The ADC values of DW-MRI are significantly different between mesenchymal-like and epithelial-like tumors in tumor-bearing mice (see Figure 2). In a single liver cancer cell line model, we found that the xenografted tumors from mesenchymal-like cells had lower signal intensity and higher ADC values than those from epithelial-like cells. We propose that increasing ADC value can be detected in tumor cells undergoing EMT. Conversely, metastasized tumor cells undergoing MET to establish secondary tumors demonstrate a decreasing ADC value and higher signal intensity on DW-MRI, as shown in Figure 6. E-cadherin plays an important role in maintaining cellular differentiation and normal epithelial tissue architecture, and a reduction or loss of expression is rate limiting for EMT in many carcinomas . β-Catenin interacts with E-cadherin at adherens and tight junctions to maintain the epithelial phenotype. Responding to exogenous signals, β-catenin is translocated from the cell membrane to the nucleus in which it regulates gene transcription and induces EMT. The membrane expressions of E-cadherin and β-catenin complexes are often inversely correlated with tumor grade and survival stage in cancer patients, indicating favorable progression-free survival after anti-cancer therapy [8,26–30]. Higher levels of nuclear β-catenin have been detected in the invasive front of carcinomas, suggesting a more spindle-shaped/mesenchymal morphology . During the transition between epithelial and mesenchymal phenotypes, water motion changes owing to loss of cell-cell contact inhibition and decreased extracellular space. Our study suggests that water diffusion is much easier when cells have less E-cadherin and β-catenin complex expression during EMT (see Figure 6). Because EMT and MET are relatively transient processes of tumor metastases, animal models using delicate cell lines offer a better opportunity to understand the complex process of clinical tumor metastases.
Decreased ADC values may correlate with several tumor characteristics, including faster tumor growth rate, increased cancer cell proliferation, and shorter doubling time for tumor growth in xenografted animal models . Colorectal hepatic metastases are characterized by higher ADC values than those in normal liver parenchyma . In animal models, DW-MRI showed higher sensitivity than conventional T2-weighted imaging for small liver metastases . DW-MRI monitoring has been applied in animals and humans as an effective tool for determining lesion aggressiveness, monitoring response to therapy, and predicting suitable therapies [19,35,36]. DW-MRI may play an important role in the clinical management of tumor metastases.
The Warburg effect in tumors is related to high aerobic glycolysis followed by increasing glucose metabolism and lactic acid fermentation in cytosol [37,38]. The Warburg effect is different from extracellular water motion on DW-MRI. Among imaging studies, [F18]-fluorodeoxyglucose positron emission tomography has shown a unique capability for detecting and quantifying glucose metabolism . Tumors may feature both the Warburg effect and restricted water motion. A recent study has shown that the ADC values of DW-MRI had a negative correlation with the SUVmax of [F18]-fluorodeoxyglucose positron emission tomography in breast cancer .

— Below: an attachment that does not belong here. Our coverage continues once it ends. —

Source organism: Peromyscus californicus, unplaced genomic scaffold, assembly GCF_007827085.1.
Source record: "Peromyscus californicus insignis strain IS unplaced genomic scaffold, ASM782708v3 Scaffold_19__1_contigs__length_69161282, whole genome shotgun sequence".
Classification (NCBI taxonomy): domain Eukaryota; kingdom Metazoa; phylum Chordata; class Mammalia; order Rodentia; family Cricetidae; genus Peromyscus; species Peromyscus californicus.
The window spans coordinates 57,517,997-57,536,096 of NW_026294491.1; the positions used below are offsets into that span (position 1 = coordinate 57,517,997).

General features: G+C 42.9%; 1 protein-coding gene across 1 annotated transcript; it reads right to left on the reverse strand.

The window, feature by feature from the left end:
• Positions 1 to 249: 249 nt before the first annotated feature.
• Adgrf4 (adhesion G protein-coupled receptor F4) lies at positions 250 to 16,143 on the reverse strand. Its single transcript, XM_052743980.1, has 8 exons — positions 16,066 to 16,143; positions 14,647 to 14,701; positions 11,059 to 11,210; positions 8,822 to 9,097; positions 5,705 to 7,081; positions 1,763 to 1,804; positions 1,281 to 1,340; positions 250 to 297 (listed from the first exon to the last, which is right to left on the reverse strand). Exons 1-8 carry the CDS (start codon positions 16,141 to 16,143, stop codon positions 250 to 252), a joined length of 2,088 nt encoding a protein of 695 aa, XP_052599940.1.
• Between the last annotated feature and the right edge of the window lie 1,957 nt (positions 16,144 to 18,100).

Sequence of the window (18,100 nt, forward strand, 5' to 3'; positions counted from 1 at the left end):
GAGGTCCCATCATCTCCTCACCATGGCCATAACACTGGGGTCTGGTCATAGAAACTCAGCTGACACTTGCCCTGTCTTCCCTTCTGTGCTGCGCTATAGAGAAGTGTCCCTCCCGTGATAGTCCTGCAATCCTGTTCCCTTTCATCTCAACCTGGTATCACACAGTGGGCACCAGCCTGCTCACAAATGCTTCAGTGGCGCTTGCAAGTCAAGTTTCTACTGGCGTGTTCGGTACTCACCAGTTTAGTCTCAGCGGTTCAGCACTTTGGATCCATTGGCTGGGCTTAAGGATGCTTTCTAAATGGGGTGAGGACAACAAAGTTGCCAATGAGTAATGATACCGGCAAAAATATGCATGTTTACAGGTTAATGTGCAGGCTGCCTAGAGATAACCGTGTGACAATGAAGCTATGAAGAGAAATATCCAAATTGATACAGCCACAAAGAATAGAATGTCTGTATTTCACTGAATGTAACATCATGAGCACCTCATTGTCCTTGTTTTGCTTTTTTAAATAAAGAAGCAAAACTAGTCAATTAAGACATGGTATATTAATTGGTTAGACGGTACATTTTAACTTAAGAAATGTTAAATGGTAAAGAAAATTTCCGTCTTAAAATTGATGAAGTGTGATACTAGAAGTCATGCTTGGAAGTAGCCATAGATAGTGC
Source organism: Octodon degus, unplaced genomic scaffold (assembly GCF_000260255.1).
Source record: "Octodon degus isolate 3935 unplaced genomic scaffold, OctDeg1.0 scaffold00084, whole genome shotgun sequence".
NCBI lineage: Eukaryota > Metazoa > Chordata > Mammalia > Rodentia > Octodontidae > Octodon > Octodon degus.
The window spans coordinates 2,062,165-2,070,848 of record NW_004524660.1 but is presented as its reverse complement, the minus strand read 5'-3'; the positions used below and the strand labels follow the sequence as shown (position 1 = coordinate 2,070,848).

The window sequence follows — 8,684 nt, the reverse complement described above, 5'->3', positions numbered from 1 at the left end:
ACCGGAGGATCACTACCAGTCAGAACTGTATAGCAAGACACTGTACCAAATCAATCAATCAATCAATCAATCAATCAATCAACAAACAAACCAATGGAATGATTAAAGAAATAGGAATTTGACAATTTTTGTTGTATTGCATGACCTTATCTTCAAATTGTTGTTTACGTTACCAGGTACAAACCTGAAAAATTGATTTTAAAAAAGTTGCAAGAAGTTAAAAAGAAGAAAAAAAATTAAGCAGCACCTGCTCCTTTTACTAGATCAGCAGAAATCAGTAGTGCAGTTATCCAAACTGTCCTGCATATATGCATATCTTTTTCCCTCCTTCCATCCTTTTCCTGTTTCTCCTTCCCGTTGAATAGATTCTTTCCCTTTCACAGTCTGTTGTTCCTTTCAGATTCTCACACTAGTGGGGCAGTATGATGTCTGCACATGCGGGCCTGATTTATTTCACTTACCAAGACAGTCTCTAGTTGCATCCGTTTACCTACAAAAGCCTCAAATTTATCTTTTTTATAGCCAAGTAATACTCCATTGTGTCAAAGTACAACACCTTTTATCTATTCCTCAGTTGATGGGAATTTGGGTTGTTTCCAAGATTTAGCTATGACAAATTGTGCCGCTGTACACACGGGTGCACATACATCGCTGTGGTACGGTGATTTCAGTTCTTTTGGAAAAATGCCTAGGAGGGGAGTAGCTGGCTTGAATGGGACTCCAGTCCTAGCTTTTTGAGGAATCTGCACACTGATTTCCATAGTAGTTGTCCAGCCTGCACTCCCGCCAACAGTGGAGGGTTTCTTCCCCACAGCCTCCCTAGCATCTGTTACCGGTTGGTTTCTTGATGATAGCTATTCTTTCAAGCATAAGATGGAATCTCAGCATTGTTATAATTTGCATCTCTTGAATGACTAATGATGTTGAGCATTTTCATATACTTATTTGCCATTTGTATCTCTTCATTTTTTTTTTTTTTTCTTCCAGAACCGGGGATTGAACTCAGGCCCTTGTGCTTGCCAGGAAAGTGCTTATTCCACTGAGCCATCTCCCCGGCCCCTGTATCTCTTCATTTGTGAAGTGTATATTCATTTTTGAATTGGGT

We found that the relationship between ADC values and the EMT phenotype of xenografts is inconsistent among various cell lines (see Figure 4). This inconsistency may be related to genomic diversity and differences in biological characteristics among cell lines. The reason that tumors have lower ADC values compared with those in normal tissues is not fully understood but is probably related to the combined effects of higher tumor cellularity, tissue disorganization in the microenvironment, higher tumor grade, and decreased extracellular water space, all leading to reduced Brownian motion of water . Tumor necrosis and the vascular perfusion effect can lead to inconsistency in preference measurements of ADC values. Separation of diffusion and vascular perfusion motion of water can be accomplished using three b values . Vascular perfusion, which causes intravoxel incoherent motion, is likely to occur on DW-MRI using a low b value (<200 s/mm2) . We acquired DW-MRI with high b values (750 or 1000 s/mm2) to prevent interference from vascular perfusion. Increasing ADC value in malignant tumors during therapy is a promising and noninvasive method for predicting the therapeutic response of liver metastases .
In our study, the different ADC values of epithelial- and mesenchymal-like phenotypes did not result from tumor cellularity (see Figure 5). Some data have suggested that the mean ADCs of malignant and benign breast lesions correlate well with tumor cellularity . By contrast, similar to our data, other studies have demonstrated that mean ADC does not significantly correlate with tumor cellularity, indicating that ADC value depends not only on tumor cellularity but also on histological type [43,44].
Both PROPELLER DW-MR and EPI DW-MRI can detect differences in xenografted tumors generated from cells with epithelial- and mesenchymal-like phenotypes. In our mouse experiment, PROPELLER DW-MR had better image quality and less distortion compared with that of EPI DW-MRI on a 1.5T MRI with a wrist coil. PROPELLER DW-MRI obtained excellent resolution for measuring ADC value even in small flank tumors (size <1 cm) in our study. A previous study has also demonstrated the capability of PROPELLER multishot fast spin-echo (FSE) DW-MRI to evaluate liver tumor necrosis quantitatively in rabbits . PROPELLER DW-MRI, superior to DW-FSE-EPI, was well-correlated and highly concordant with histopathology in our study.